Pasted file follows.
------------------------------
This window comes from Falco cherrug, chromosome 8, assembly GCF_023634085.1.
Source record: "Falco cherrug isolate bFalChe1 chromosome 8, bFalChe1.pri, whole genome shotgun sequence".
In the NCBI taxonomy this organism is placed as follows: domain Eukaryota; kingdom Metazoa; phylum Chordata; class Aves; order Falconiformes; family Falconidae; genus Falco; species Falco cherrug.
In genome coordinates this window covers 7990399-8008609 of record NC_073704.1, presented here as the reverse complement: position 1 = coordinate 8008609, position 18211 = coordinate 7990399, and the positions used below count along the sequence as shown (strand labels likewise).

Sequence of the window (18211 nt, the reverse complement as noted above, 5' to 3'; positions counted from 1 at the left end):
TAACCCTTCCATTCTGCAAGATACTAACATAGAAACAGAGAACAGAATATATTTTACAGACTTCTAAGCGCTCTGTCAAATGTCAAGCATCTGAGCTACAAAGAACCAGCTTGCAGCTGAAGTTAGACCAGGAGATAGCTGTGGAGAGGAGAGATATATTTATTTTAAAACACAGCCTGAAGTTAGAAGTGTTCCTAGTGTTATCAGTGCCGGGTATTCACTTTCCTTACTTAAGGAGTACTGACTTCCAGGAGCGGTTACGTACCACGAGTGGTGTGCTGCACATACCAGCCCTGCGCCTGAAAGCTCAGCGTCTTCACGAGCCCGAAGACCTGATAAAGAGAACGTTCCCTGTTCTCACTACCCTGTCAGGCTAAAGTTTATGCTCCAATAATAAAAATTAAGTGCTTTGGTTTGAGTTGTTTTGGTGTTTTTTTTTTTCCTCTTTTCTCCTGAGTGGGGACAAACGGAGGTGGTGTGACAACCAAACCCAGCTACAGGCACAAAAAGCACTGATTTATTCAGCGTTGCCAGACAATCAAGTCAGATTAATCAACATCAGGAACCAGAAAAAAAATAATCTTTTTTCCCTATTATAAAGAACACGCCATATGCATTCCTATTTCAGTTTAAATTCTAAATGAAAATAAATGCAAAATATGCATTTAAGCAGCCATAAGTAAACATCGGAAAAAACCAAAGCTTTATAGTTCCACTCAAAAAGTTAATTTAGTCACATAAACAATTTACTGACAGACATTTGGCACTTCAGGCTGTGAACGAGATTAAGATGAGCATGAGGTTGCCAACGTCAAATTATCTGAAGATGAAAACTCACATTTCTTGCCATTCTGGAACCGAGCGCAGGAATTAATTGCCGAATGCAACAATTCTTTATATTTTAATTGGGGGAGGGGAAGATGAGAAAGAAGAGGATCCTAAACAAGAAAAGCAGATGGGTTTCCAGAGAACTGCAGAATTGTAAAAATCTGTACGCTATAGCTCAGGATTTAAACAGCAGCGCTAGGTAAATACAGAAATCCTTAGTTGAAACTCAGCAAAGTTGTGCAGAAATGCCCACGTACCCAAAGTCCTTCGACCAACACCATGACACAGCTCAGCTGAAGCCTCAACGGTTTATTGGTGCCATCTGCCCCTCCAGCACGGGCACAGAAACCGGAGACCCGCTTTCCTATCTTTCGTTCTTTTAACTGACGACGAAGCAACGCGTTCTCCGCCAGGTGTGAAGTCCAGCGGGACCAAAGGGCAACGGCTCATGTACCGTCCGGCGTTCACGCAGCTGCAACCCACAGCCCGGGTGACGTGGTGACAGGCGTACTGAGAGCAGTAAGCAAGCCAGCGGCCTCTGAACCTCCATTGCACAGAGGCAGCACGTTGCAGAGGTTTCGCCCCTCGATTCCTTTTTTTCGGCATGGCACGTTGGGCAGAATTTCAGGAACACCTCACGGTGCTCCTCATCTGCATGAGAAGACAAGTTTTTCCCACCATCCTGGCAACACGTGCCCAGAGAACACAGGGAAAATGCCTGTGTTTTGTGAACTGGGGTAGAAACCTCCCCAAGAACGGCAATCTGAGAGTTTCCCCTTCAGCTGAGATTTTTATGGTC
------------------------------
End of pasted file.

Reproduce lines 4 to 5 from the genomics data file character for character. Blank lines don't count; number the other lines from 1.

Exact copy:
In genome coordinates this window covers 7990399-8008609 of record NC_073704.1, presented here as the reverse complement: position 1 = coordinate 8008609, position 18211 = coordinate 7990399, and the positions used below count along the sequence as shown (strand labels likewise).

Sequence of the window (18211 nt, the reverse complement as noted above, 5' to 3'; positions counted from 1 at the left end):